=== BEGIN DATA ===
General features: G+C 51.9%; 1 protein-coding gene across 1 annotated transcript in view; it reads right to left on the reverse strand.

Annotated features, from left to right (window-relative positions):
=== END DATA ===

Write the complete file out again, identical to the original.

General features: G+C 51.9%; 1 protein-coding gene across 1 annotated transcript in view; it reads right to left on the reverse strand.

Annotated features, from left to right (window-relative positions):